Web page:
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Ann Surg. Nov 1979; 190(5): 571–576.
PMCID: PMC1344534

Plasma Amino Acids as Predictors of the Severity and Outcome of Sepsis

Abstract

Sepsis is a major catabolic insult resulting in a peripheral energy deficit which is made up in part by increased breakdown of lean body mass and oxidation of amino acids, principally the branched chain amino acids. The prognosis in any given case of sepsis is difficult to predict, but should theoretically be related to the degree of disturbance in peripheral energy deficit, which may in turn, be related to plasma amino acid pattern. In order to study whether this hypothesis was correct, plasma amino acids and some of their metabolic byproducts, the beta-hydroxyphenylethanolamines, were studied in 25 septic patients, and were used as discriminant variables in a series of computer performed discriminant analyses and multiple regressions. The two functions tested were the degree of metabolic septic encephalopathy as a determinant of the severity of sepsis and the final outcome in the septic patient. Plasma amino acid patterns exhibited elevated levels of the aromatic and sulfur containing amino acids, phenylalanine, tryosine, tryptophan, methionine, cysteine, and taurine, normal concentrations of alanine, and low normal concentrations of the branched chain amino acids, valine, leucine and isoleucine. Arginine levels, as previously noted, were very low. Patients not surviving the septic episode exhibited higher concentrations of aromatic and sulfur containing amino acids, while patients surviving sepsis had higher concentrations of the branched chain amino acids and arginine. When the degree of encephalopathy as a determinant of the severity of sepsis and step wise discriminant analysis with multiple crescent techniques were used, the best discriminant function between patients with and without encephalopathy was found to result from the interaction of cysteine, methionine, phenylalanine, isoleucine, leucine, and valine. These amino acids gave a correct classification in 82% of patients with no encephalopathy, and 80% of patients with septic encephalopathy. When the same amino acids were used for the discriminant analysis for patients dying of sepsis and patients surviving, the best discriminant function was achieved by using plasma concentrations of alanine, cysteine, methionine, isoleucine, arginine, tyrosine and phenylalanine resulting in 91% of the nonsurvivors, and 79% of the survivors correctly classified. The results suggest a close and significant relationship between the deranged energy metabolism and muscle protein breakdown in sepsis, and the outcome. This further suggests a central role for certain amino acids in perhaps predicting the severity of sepsis and its outcome.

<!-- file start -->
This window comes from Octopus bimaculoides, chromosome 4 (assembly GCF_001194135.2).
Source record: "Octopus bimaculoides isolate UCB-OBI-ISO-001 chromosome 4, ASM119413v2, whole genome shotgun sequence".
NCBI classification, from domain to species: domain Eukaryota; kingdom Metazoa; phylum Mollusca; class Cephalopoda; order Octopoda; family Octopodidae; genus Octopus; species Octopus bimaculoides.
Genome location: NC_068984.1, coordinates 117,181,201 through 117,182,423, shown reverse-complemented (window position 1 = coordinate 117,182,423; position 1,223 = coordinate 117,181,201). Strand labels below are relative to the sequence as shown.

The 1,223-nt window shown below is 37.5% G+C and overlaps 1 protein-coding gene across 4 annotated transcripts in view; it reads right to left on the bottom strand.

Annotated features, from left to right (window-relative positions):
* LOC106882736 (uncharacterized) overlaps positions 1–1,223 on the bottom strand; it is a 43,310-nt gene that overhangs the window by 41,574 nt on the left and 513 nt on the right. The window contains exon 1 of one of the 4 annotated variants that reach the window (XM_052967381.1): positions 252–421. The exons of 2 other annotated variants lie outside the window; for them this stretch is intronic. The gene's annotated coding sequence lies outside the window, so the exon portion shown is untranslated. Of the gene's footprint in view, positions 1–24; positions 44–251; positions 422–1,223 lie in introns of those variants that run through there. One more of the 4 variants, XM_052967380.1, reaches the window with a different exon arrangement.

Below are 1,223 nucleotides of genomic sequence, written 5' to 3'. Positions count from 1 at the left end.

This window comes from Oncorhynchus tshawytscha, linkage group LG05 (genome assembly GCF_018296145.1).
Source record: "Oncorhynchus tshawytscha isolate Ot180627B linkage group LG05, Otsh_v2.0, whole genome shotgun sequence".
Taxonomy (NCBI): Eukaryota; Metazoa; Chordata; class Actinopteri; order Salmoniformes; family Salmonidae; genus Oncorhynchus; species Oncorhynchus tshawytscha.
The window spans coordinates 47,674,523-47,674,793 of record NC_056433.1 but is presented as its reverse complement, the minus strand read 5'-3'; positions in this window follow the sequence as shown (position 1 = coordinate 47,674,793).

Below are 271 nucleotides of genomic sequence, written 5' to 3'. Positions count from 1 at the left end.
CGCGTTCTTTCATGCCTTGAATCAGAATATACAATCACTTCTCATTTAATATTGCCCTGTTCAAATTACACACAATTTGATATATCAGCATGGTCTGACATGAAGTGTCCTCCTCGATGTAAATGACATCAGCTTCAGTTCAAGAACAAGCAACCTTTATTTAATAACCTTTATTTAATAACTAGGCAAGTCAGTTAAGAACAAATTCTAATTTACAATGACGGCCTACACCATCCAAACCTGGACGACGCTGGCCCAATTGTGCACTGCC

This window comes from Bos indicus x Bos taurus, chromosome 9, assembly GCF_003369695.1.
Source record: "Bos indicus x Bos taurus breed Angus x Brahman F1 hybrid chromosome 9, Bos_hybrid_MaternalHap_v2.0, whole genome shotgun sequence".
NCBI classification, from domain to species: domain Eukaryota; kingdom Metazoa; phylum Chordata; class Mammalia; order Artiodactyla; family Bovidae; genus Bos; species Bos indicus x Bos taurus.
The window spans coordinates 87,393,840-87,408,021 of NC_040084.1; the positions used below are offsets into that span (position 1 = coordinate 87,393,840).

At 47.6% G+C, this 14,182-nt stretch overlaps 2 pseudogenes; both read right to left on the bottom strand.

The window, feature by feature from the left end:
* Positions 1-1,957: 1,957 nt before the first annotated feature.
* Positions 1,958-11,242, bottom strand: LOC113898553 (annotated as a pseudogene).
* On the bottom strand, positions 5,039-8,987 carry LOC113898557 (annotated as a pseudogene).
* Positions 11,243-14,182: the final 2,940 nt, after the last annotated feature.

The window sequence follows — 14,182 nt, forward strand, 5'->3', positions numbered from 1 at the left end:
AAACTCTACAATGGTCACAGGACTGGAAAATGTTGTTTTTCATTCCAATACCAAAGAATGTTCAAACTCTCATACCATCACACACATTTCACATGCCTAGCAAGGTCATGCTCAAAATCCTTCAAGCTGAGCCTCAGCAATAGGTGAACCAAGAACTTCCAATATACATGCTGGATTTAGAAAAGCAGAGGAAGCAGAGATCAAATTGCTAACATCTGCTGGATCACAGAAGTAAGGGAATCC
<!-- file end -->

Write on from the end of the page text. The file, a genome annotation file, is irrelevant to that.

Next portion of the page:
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Selected References

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